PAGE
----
So, the growth of digital channels in the last 20 years has been impressive. However, no strategy is perfect in every campaign for every brand. To achieve success, the pluses and minuses must be evaluated and balanced against each other.

Advantages of Digital Marketing

As some technologies mature and others are introduced and deployed by marketers, the advantages of investing in digital channels have become more apparent. They include:

  • 1-to-1 personalization

  • Lower costs for many types of campaigns

  • Faster deployment of campaigns

  • Real-time response tracking and analytics

  • Wide reach across national barriers

  • Adaptability to a wide variety of platforms and devices

Challenges of Digital Marketing

The limitations of digital marketing have also become more apparent as audiences mature and marketers adjust to a quickly changing landscape. Here are the main challenges to growth:

  • Digital fatigue as consumers are overwhelmed with messages & platforms

  • Competition continues to grow

  • Privacy and data security concerns in response to hacking, misuse, etc.

  • Ad blockers limit reach to internet users

  • Algorithms evolve to better capture search activity, ad placement, etc.

  • Software and hardware platforms evolve in response to consumer and marker preferences

  • Attribution often limited or not precise

  • Technologies depend on power and internet access

Investment Breakdown: Exploring Costs – Direct Mail vs. Digital Marketing

When deciding on a channel in your marketing strategy, one crucial detail to consider is the budget for the campaign. One long-time myth is that digital marketing is cheaper than traditional marketing. Considering all of the factors that can affect the cost of a campaign run in a single channel – any channel – it’s impossible to say which method of marketing is cheaper. Instead, think of how your costs need to be balanced against other elements, and how those may affect your goals.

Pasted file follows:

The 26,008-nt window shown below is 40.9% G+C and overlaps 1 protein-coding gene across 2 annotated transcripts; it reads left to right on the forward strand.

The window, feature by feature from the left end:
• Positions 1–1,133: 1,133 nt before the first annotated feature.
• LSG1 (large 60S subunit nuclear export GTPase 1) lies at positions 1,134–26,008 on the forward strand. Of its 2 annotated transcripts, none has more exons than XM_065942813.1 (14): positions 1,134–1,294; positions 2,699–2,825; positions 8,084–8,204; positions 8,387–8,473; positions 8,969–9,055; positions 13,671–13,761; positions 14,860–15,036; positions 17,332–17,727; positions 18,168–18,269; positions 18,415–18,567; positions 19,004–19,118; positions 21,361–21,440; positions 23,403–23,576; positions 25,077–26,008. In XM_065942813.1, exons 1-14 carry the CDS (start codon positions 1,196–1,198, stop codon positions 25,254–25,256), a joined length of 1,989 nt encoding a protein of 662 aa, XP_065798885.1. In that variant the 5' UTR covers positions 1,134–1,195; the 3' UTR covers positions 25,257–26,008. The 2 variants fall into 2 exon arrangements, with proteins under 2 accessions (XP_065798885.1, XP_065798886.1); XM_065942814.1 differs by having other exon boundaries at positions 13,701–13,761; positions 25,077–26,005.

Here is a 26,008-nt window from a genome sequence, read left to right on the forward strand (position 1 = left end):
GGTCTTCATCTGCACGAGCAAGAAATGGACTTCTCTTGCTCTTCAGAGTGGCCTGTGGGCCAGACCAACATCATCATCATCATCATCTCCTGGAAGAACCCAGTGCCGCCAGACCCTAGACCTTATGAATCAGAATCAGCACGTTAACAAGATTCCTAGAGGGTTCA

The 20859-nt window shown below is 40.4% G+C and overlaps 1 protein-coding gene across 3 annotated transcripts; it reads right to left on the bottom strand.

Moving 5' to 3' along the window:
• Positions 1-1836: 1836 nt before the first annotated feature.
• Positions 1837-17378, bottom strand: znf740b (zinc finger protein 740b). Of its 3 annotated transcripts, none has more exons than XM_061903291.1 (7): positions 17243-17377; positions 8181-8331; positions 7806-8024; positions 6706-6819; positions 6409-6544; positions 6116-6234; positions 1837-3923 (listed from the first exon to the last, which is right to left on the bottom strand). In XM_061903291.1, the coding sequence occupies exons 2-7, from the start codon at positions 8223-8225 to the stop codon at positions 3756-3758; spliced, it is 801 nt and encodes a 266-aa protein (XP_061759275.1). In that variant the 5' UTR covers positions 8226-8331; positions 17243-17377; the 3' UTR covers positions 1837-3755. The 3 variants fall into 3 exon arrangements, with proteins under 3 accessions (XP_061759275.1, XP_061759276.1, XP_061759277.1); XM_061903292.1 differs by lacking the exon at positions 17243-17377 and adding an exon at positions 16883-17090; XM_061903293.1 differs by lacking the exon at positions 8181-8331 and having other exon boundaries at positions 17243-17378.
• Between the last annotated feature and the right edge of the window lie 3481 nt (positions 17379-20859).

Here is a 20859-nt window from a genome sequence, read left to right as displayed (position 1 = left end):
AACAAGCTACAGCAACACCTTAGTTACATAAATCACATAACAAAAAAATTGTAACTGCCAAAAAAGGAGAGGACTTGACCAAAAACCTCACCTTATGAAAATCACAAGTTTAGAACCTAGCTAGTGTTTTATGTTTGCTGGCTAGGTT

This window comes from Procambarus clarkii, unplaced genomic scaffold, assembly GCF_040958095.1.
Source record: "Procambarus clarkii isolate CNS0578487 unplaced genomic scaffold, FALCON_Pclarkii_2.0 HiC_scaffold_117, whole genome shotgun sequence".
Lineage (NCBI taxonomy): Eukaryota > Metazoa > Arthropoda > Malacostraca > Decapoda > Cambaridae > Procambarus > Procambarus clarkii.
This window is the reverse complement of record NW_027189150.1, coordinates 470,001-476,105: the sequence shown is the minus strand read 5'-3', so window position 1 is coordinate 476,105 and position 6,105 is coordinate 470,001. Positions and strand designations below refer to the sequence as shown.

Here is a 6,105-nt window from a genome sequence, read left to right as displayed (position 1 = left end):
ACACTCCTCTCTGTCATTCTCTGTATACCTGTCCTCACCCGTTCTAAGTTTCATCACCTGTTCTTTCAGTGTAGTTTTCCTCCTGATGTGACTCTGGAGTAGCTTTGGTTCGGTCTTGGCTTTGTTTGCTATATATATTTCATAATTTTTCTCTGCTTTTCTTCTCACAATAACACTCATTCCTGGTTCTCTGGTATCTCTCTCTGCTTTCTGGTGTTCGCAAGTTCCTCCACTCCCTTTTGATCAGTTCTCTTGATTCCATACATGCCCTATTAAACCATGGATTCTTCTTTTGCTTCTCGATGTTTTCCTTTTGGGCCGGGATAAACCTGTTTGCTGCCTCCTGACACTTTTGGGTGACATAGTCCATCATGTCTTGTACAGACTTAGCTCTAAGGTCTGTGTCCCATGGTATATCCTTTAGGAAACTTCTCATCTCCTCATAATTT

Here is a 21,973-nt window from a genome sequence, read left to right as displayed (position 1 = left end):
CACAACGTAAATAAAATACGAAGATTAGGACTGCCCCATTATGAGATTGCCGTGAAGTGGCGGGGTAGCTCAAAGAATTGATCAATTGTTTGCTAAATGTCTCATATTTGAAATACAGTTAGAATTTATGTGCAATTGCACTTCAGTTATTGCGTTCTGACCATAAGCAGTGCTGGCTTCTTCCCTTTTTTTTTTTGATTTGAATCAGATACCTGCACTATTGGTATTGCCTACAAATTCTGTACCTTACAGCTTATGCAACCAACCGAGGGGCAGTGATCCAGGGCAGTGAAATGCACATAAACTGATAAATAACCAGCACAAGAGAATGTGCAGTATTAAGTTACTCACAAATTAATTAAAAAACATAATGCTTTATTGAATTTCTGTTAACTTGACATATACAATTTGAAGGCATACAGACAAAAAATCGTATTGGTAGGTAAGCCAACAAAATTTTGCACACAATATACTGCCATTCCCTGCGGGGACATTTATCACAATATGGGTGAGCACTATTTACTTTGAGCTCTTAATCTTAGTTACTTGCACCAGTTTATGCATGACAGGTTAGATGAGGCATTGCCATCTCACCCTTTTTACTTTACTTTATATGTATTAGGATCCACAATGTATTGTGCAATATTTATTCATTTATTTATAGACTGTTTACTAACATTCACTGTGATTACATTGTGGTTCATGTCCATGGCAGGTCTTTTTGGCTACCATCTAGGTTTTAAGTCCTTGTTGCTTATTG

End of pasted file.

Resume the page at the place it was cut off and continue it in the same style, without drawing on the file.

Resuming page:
Please note that the investment amounts referenced here are reflective of mid-market and enterprise-level companies.

Breakdown of Costs in Direct Mail

A lot of factors and variables make up your direct mail costs. Each comes with its own advantages that have to be carefully weighed against others when planning your direct mail marketing. Here’s a breakdown of some of them:

  • Fixed costs – standard expenses for services or goods that don’t change regardless of the quantity mailed or client such as set-ups, project management, design and copywriting, and consultation fees